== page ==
Frostmoon Eclipse – Worse Weather To Come


Frostmoon Eclipse have been banging the drum for Italian metal extremities for almost a quarter of a century. Their latest album, Worse Weather To Come, released via Immortal Frost Productions, confirms that they’re not done yet.

Indeed, the explosive manner in which this invigorating album erupts into life on opening number ‘I See The Void’ confirms that their best days are as likely in front of them, not behind. The pattern shifts between explosive face-melting outbursts but with conveniently positioned pauses that heighten the level of anticipation before the Italians pull the trigger once more. Against a dangerously fast drumbeat Frostmoon Eclipse don’t so much as open the window to their album, as it blow its doors right off.

‘A Room, A Grave’ takes a second or two to stir, but once it pulls back the covers, another storming blast-beat battery raid is revealed with wonderfully fuzzed up strings adding texture and tone while the screeched barks of frontman Lorenzo Sassi are utterly compelling. A mid-song momentary reflective pause adds to the sense of anticipation before a great chug takes over, pinning you to the back wall as they return to the serious business.

Guitarist Claudio Alcara formed the band in 1994 and remains the only original member. They have travelled down many roads since their debut album Gathering The Dark was released in 2001. Down the years Frostmoon Eclipse have built their reputation on a punishing brand of Italian black metal but one in which they do things their way and for themselves, without ever feeling the need simply to fit into the standard template of the genre.

That independent train of thought is captured in ‘All is Undone,’ the album’s longest track at just over six minutes, and probably one of the most absorbing as it navigates through a myriad of paths all of which tell their own tale and yet they come together superbly as a whole.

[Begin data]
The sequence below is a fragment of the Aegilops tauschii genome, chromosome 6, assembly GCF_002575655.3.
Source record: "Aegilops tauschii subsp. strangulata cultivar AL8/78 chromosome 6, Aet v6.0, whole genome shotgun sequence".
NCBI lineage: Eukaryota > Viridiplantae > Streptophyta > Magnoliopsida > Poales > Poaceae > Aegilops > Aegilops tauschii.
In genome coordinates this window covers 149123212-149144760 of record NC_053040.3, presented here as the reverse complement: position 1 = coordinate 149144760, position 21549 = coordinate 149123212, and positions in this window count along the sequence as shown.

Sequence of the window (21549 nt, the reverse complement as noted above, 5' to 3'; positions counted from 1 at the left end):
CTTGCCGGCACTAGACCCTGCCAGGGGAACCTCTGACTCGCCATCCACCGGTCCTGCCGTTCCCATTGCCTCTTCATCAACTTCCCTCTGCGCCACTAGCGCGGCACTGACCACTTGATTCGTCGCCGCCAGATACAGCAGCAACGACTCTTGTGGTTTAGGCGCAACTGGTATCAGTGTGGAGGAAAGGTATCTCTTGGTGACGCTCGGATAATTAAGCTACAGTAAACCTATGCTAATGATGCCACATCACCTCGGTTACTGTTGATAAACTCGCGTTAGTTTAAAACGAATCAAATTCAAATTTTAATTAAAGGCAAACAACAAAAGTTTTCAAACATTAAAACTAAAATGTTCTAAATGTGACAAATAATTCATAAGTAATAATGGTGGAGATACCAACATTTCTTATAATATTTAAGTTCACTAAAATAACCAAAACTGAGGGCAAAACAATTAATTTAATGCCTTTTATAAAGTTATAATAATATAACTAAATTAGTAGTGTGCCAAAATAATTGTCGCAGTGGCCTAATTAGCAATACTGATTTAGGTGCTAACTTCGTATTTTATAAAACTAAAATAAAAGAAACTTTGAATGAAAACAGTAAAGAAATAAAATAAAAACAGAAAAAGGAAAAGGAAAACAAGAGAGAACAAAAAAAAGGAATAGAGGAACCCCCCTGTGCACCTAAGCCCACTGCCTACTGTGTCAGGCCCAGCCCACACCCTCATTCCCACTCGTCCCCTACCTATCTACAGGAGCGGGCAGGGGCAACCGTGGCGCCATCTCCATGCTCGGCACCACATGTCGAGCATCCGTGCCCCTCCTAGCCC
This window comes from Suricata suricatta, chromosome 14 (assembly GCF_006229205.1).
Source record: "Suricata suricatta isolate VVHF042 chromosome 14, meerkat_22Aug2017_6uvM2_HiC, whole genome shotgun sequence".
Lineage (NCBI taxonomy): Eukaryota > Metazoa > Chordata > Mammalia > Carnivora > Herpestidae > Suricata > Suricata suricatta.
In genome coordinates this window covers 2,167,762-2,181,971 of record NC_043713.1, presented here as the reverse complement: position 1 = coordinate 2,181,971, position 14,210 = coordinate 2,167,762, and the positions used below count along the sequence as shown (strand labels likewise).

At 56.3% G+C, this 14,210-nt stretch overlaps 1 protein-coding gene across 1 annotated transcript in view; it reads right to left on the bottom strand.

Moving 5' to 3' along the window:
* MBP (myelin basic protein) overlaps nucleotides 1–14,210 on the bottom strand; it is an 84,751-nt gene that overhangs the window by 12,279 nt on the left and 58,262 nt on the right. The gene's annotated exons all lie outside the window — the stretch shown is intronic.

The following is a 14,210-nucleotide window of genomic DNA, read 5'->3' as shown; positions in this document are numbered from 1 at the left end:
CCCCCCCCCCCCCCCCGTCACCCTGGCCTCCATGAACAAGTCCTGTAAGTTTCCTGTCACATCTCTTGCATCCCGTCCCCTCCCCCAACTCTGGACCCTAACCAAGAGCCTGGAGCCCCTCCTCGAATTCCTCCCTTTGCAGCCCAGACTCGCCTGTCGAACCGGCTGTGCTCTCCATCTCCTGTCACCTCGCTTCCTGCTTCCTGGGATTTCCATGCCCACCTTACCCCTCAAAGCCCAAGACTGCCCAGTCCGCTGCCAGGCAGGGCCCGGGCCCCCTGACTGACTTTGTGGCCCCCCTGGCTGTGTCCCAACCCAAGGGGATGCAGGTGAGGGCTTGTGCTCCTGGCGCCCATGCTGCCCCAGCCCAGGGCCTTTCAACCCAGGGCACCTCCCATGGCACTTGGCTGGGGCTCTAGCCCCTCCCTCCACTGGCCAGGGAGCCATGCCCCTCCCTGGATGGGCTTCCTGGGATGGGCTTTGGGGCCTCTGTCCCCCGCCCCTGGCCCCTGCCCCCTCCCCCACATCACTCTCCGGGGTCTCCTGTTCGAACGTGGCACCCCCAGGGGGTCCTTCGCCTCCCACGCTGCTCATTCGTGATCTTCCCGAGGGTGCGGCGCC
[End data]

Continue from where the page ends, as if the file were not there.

‘Sunken’ is one of the album’s slower numbers but its melancholic strokes result in a spine-tingling journey that shows the multi-faceted strands that reside at the heart of Frostmoon Eclipse. ‘Brother Denial’ also twists and turns with some tremolo guitar licks but when the sonic gates open the effect is like a volcano spewing lava over the top.

There’s also a delicious irony in calling a song ‘Sleep’ when that is precisely the one thing you won’t be able to do when listening to it, as the Italians again go for the jugular with commanding effect, Alcara’s riffwork laying out the foundations over which all other elements are built. Fleeting haunting pauses present just enough time for a quick intake of breath before the waves crash in again, although here Alcara also briefly indulges in a little prog pattern, all of which simply adds to the overall colossal sound.

Some intricately picked tremolo work steadies the pace at the start of ‘Song to Darkness,’ but as we’ve come to recognise by this point, Frostmoon Eclipse are merely delaying the inevitable onslaught. ‘Resignation’ ensures the album goes out with a bang and not a whimper, gelling together the various nuances from Frostmoon Eclipse to commanding effect as they surge towards that final triumphant peak.

The band are touring the album across Europe in March and if you can get to either the London or Manchester dates then you’re sure not to have a wasted evening.

Review by Paul Castles

Released via Immortal Frost Productions on 25 October, 2019


  1. I See the Void
  2. A Room, A Grave
  3. All is Undone
  4. Sunken
  5. Brother Denial
  6. Sleep
  7. Song to Darkness
  8. Resignation